PhRMA has long advocated for sharing the $166 billion in rebates and discounts given by biopharmaceutical companies to the government, insurers, and pharmacy benefit managers (PBMs) with patients at the pharmacy counter. This is why OptumRx’s decision to require all new employer plans, beginning in 2020, to provide discounts directly to patients at the pharmacy is a step in the right direction. Sharing negotiated rebates with patients is an important step to improving medicine affordability and ensuring patients can access the medicines they need.
According to OptumRx’s announcement, in just two months, the program has lowered patient costs by an average of $130 per eligible prescription among employers currently participating. These lowered costs are helping to improve patient adherence: UnitedHealthcare research shows that already, patients’ medication adherence has improved by 4 to 16 percent. Not only does sharing the savings put more money in patients’ pockets, it can also improve their health and reduce costs to the entire health care system.
In comments to Politico, OptumRx also said:
- The shift to point-of-sale rebates has led to only very "modest increases" in premiums in the low-single digits, according to Daniel Schumacher, UnitedHealthcare president and CEO, while having a "very material impact to consumers," especially those with chronic diseases.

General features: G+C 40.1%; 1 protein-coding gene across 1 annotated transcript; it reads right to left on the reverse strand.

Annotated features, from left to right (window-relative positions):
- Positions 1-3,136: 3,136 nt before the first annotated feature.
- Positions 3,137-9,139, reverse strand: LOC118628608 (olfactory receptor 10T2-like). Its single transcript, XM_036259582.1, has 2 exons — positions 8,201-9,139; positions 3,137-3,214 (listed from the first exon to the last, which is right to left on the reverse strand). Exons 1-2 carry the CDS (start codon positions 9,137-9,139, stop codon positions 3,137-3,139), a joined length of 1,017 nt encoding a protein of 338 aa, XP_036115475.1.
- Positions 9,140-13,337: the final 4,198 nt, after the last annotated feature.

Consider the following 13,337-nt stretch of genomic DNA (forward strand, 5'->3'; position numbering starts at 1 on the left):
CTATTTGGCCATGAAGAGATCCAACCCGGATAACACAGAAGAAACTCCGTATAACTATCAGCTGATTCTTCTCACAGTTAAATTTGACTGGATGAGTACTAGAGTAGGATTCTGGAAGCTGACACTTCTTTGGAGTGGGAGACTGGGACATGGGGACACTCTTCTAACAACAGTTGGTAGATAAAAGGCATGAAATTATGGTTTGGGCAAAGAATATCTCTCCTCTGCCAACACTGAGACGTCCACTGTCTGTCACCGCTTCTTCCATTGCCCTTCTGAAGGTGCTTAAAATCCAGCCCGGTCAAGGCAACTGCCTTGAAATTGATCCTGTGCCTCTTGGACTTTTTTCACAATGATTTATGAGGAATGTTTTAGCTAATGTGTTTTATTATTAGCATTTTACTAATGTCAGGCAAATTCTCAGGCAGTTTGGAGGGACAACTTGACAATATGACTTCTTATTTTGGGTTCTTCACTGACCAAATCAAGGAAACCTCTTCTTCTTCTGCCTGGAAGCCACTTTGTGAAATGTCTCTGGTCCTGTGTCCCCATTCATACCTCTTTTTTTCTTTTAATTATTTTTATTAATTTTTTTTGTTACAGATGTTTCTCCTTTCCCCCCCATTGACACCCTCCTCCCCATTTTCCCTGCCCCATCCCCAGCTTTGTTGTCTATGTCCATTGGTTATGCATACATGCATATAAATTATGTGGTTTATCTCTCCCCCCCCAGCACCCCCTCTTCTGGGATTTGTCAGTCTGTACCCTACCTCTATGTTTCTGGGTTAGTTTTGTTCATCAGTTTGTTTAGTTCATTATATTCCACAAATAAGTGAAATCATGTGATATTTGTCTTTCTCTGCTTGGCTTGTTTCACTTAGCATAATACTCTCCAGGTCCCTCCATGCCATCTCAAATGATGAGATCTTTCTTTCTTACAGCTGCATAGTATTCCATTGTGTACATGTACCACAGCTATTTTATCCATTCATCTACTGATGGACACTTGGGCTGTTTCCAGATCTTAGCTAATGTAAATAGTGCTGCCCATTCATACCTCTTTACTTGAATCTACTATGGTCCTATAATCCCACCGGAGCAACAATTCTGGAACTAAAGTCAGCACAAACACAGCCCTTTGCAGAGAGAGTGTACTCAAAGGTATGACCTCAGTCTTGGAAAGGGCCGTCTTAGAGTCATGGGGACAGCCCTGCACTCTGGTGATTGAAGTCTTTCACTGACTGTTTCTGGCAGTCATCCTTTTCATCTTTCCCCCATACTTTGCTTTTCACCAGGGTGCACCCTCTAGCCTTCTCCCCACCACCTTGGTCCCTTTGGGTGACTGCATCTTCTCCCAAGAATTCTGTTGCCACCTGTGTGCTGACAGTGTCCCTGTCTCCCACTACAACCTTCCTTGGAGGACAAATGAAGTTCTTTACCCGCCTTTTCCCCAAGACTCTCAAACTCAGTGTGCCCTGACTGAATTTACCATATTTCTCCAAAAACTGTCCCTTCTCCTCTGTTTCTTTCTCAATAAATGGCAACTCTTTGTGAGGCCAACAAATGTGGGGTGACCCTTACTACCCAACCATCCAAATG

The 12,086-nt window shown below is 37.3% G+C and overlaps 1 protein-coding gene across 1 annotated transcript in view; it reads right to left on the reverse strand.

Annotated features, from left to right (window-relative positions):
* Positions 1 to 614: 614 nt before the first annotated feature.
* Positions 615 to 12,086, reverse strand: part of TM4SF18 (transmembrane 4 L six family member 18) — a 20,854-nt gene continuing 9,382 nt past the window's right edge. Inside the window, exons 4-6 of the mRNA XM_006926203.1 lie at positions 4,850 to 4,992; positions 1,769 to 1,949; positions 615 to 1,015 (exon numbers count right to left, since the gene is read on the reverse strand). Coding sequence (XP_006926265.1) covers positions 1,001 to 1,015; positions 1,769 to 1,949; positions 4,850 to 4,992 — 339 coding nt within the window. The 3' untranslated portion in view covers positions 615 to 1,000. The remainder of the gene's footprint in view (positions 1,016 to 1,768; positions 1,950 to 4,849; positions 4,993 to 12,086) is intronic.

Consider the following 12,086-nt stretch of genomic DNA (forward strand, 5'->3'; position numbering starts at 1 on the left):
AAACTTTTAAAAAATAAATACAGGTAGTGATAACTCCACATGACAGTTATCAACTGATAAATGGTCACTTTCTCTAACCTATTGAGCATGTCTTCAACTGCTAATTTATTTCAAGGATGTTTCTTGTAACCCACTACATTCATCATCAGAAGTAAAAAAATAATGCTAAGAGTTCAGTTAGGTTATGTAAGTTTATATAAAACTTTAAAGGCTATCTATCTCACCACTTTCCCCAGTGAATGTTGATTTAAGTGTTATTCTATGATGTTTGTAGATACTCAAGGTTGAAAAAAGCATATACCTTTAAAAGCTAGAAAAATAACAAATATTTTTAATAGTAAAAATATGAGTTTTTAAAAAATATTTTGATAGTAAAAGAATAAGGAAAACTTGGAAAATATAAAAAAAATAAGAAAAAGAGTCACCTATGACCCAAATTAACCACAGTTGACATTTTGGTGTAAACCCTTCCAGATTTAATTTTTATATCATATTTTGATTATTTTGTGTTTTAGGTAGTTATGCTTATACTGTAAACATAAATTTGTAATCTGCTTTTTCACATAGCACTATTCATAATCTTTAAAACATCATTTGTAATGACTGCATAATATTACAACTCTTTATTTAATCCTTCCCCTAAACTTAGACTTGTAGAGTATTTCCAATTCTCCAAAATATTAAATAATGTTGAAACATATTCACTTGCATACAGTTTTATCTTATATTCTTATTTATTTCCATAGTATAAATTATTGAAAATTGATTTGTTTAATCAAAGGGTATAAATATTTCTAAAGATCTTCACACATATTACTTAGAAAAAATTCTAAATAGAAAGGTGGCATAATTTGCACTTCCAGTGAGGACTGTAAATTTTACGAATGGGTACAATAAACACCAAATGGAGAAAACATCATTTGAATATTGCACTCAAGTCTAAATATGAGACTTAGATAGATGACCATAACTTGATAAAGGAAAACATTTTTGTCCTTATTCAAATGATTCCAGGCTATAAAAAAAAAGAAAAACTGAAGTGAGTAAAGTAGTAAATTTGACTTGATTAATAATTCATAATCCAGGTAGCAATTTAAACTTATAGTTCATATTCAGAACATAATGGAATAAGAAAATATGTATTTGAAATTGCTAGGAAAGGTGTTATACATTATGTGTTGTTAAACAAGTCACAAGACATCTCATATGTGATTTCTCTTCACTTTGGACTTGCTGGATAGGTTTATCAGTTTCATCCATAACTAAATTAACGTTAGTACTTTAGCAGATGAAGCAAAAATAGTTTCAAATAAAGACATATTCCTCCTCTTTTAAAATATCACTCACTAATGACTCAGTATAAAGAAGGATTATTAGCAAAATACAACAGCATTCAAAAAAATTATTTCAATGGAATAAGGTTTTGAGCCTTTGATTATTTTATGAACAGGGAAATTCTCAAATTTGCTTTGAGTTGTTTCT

- "Our perspective is in the commercial market the trade off is worth it in terms of the slight increase in premiums but the significant value to consumers," OptumRx CEO John Prince said.
We also need to share negotiated rebates directly with seniors in Medicare Part D. The Department of Health and Human Services Office of the Inspector General recently proposed a rule that would encourage the rebates Medicare Part D plans negotiate with biopharmaceutical companies to be entirely passed through to beneficiaries at the pharmacy counter. Under the proposed rule, premiums are projected to increase by just $3 to $6 per month, as little as a dime a day. However, experts estimate less than one-third of beneficiaries would actually experience this increase. And savings at the pharmacy counter would more than offset premium increases for many beneficiaries. For example, a patient with diabetes taking five medicines, including insulin, could save nearly $900 a year. By improving seniors’ ability to access the medicines they need, the proposed rule would promote consistent and appropriate use of medicine and strengthen Medicare Part D for all beneficiaries.
Patients share the costs for their medicines. They should share the savings, too.
Learn more at LetsTalkAboutCost.org.